These images are from just one group of monks, along only one of the marching routes. When they finally merge in the capital next week, their numbers will have swollen into the hundreds. Though everyone is hoping that the government will not react harshly in light of it being Human Rights Day, foreign journalists are stocking up on anti-teargas supplies and riot protection gear in anticipation of violence.
The Ruom Collective will be dispatching three photographers and three writers to cover various aspects of the events as they unfold, and we will be sharing them as the happen.
5 Benefits of Working Together
Not everyone is a jack-of-all-trades. Most people are lucky to become exceptionally good at even one thing in their lives, and the same is true of photographers and journalists. I’ve focused so much on creative output – the production of photography and writing – that I have avoided developing the business and marketing skills necessary to quickly grow my business (yes, journalism is a business). Don’t misunderstand; my brand is expanding steadily, but along the way I have missed out on opportunities that I should have seized had I been more administratively aware.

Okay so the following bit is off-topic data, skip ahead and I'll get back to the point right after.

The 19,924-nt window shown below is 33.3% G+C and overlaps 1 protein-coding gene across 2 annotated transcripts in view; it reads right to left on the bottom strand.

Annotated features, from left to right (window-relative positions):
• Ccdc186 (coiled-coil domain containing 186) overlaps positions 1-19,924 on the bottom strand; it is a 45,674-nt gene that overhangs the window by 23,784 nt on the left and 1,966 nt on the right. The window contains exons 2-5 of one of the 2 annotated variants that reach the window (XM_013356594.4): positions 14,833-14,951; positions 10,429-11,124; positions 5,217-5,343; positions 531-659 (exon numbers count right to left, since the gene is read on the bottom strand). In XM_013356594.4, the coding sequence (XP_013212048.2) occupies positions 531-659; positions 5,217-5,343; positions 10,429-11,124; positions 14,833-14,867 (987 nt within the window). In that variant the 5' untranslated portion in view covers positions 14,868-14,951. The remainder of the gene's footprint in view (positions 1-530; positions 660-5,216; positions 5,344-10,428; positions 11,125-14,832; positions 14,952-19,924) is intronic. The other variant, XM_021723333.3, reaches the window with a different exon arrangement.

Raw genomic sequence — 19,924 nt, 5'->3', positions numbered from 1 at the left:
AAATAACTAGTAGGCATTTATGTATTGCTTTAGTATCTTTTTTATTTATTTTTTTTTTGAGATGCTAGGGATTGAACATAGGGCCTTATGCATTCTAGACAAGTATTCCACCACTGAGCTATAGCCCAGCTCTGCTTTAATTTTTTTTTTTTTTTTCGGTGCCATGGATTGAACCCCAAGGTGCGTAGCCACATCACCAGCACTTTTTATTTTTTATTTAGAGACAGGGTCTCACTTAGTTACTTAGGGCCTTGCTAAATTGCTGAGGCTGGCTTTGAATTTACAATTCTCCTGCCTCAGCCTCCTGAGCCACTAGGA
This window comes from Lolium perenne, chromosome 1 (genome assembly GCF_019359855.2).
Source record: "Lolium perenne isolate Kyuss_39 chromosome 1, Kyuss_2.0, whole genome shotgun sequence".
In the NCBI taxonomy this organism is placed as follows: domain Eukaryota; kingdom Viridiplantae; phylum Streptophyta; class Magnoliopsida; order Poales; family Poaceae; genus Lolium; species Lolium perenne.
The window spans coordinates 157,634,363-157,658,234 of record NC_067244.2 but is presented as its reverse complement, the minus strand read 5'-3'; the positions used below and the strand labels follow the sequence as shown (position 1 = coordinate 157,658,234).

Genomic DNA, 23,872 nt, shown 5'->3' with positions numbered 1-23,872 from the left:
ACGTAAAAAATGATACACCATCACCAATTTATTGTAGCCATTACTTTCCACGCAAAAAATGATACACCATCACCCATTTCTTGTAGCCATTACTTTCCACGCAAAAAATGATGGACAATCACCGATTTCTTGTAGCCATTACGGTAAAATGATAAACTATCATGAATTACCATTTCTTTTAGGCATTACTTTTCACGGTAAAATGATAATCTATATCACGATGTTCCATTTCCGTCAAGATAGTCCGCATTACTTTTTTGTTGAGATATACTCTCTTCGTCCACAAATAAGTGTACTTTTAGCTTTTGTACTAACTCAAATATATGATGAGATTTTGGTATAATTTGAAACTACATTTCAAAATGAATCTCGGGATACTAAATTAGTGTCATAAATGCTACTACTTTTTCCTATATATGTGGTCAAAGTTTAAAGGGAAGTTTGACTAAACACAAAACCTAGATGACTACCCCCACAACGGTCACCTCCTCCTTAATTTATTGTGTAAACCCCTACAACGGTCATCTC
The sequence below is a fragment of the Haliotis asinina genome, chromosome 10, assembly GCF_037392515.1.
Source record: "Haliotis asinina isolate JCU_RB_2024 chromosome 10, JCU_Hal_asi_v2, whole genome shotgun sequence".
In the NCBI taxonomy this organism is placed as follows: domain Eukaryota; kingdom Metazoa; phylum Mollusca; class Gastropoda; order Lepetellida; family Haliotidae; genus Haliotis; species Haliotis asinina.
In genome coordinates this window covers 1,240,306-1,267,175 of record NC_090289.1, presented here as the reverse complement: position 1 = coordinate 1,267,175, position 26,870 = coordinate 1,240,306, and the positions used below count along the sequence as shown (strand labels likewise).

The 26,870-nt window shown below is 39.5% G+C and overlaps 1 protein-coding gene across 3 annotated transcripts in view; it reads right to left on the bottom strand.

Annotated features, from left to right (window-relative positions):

In contrast, Ruom co-founder Nicolas Axelrod is an adept businessman as well as being an outstanding photographer, but for Nick writing is laborious. Though he consumes written articles on a daily basis, pairing words with his images is a lengthy process for him. In an age where media outlets want completed stories that are delivered ready for publication, this could have been a significant disadvantage. The solution? Work together.
While the members of Ruom have skill sets that sometimes overlap, each person brings unique talents to the table. Thomas is highly proficient at online marketing and has a large social media presence. Marta comes from a human rights background, and is a resourceful researcher as well as being a specialist in gender issues. Rather than ignoring our weaknesses to the overall detriment of our strengths, by coming together we have been able to create multi-faceted stories that would not have been possible had we worked separately.
Ruom is a Khmer word meaning “together”, and the collective appropriately brings together multiple cultures as well as professional disciplines. A common pitfall of journalists working in foreign countries is the tendency to approach issues through the lens of their native culture. With members from Australia, Canada, Austria, England, Italy, France, Poland, and Cambodia, many sets of eyes scrutinize each article, photo essay, or feature.